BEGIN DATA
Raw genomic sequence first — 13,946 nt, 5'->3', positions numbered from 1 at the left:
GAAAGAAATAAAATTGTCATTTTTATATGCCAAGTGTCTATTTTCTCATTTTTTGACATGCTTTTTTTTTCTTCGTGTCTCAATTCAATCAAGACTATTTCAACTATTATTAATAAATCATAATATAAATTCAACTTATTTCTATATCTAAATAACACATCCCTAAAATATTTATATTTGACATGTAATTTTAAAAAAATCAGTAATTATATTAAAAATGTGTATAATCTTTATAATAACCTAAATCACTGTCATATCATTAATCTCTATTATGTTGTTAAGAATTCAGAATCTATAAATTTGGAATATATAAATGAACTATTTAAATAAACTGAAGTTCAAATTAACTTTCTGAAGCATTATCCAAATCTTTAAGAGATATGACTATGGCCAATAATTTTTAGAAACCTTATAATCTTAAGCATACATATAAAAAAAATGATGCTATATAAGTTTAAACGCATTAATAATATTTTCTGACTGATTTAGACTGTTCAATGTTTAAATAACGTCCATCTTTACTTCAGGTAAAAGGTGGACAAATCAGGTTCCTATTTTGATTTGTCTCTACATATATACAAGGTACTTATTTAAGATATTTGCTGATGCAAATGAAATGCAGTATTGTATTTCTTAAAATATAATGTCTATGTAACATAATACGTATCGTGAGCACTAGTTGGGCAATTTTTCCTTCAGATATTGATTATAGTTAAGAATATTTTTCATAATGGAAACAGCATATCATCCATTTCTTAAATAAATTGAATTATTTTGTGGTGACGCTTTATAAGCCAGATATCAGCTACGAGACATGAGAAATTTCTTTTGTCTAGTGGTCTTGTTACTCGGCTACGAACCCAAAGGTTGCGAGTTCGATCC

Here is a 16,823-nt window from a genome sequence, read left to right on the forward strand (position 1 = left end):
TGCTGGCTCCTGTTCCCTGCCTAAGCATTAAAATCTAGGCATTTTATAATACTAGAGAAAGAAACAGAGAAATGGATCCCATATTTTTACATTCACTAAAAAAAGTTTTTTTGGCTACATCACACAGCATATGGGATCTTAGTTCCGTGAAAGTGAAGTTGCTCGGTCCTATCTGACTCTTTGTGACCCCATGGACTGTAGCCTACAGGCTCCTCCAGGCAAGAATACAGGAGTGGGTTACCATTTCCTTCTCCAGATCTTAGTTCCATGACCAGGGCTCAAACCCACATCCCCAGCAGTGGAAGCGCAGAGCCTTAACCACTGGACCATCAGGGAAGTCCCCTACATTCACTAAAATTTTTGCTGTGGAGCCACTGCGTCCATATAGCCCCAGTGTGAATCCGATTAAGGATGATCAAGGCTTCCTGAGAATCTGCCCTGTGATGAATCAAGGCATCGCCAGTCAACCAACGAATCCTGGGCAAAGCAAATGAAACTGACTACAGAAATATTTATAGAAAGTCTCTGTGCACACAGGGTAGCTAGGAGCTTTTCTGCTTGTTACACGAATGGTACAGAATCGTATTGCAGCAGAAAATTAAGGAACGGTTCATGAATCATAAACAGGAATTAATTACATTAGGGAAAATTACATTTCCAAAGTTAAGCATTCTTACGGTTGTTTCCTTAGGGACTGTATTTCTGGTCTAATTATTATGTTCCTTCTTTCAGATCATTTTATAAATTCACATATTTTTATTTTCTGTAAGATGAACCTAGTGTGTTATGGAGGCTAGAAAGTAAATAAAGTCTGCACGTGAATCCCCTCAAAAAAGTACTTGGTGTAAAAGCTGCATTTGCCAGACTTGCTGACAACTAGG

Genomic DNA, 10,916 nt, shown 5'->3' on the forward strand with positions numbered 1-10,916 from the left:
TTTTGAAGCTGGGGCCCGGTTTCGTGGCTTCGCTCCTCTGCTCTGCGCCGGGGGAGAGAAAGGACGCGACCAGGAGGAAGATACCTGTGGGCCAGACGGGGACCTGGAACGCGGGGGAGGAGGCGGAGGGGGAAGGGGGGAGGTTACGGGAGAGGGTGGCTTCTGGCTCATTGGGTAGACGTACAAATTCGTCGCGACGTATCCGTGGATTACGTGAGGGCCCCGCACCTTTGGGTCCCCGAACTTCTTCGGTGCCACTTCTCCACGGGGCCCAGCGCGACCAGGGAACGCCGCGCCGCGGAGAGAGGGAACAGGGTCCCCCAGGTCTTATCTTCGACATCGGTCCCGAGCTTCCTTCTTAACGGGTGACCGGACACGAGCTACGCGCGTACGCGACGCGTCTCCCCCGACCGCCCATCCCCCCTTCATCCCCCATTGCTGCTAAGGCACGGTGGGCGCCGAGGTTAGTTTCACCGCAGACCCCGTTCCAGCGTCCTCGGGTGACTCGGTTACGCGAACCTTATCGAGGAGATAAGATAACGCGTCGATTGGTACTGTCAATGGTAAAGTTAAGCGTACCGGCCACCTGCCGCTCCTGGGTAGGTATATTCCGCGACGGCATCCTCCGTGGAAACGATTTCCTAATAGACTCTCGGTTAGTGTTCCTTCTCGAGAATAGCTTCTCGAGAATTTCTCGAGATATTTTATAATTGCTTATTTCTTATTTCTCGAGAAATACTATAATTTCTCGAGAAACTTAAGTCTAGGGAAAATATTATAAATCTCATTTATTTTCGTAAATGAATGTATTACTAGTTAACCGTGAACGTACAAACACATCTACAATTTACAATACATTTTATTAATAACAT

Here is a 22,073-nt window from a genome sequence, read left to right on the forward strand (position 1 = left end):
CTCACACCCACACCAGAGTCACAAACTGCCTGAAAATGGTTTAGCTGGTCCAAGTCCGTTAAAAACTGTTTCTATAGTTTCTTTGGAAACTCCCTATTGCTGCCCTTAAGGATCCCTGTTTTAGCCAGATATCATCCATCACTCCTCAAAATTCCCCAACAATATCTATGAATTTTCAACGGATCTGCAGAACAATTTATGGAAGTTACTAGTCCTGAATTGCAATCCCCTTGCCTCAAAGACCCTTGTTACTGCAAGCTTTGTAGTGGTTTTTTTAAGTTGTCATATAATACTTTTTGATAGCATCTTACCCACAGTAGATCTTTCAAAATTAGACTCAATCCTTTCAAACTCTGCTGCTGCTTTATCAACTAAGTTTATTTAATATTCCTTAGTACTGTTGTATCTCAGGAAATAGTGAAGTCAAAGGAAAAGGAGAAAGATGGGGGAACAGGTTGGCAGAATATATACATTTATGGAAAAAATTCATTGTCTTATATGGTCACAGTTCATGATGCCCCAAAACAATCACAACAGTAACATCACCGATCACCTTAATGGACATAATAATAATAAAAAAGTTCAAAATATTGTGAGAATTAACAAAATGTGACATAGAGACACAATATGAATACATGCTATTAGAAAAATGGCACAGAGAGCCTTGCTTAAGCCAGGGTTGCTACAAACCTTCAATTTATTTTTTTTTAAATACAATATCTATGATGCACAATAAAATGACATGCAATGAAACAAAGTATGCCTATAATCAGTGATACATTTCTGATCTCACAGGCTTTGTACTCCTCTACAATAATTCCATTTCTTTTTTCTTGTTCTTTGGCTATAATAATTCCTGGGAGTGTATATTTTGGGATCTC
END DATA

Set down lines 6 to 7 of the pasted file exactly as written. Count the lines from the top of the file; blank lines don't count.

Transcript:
TTTTGAAGCTGGGGCCCGGTTTCGTGGCTTCGCTCCTCTGCTCTGCGCCGGGGGAGAGAAAGGACGCGACCAGGAGGAAGATACCTGTGGGCCAGACGGGGACCTGGAACGCGGGGGAGGAGGCGGAGGGGGAAGGGGGGAGGTTACGGGAGAGGGTGGCTTCTGGCTCATTGGGTAGACGTACAAATTCGTCGCGACGTATCCGTGGATTACGTGAGGGCCCCGCACCTTTGGGTCCCCGAACTTCTTCGGTGCCACTTCTCCACGGGGCCCAGCGCGACCAGGGAACGCCGCGCCGCGGAGAGAGGGAACAGGGTCCCCCAGGTCTTATCTTCGACATCGGTCCCGAGCTTCCTTCTTAACGGGTGACCGGACACGAGCTACGCGCGTACGCGACGCGTCTCCCCCGACCGCCCATCCCCCCTTCATCCCCCATTGCTGCTAAGGCACGGTGGGCGCCGAGGTTAGTTTCACCGCAGACCCCGTTCCAGCGTCCTCGGGTGACTCGGTTACGCGAACCTTATCGAGGAGATAAGATAACGCGTCGATTGGTACTGTCAATGGTAAAGTTAAGCGTACCGGCCACCTGCCGCTCCTGGGTAGGTATATTCCGCGACGGCATCCTCCGTGGAAACGATTTCCTAATAGACTCTCGGTTAGTGTTCCTTCTCGAGAATAGCTTCTCGAGAATTTCTCGAGATATTTTATAATTGCTTATTTCTTATTTCTCGAGAAATACTATAATTTCTCGAGAAACTTAAGTCTAGGGAAAATATTATAAATCTCATTTATTTTCGTAAATGAATGTATTACTAGTTAACCGTGAACGTACAAACACATCTACAATTTACAATACATTTTATTAATAACAT

Here is a 22,073-nt window from a genome sequence, read left to right on the forward strand (position 1 = left end):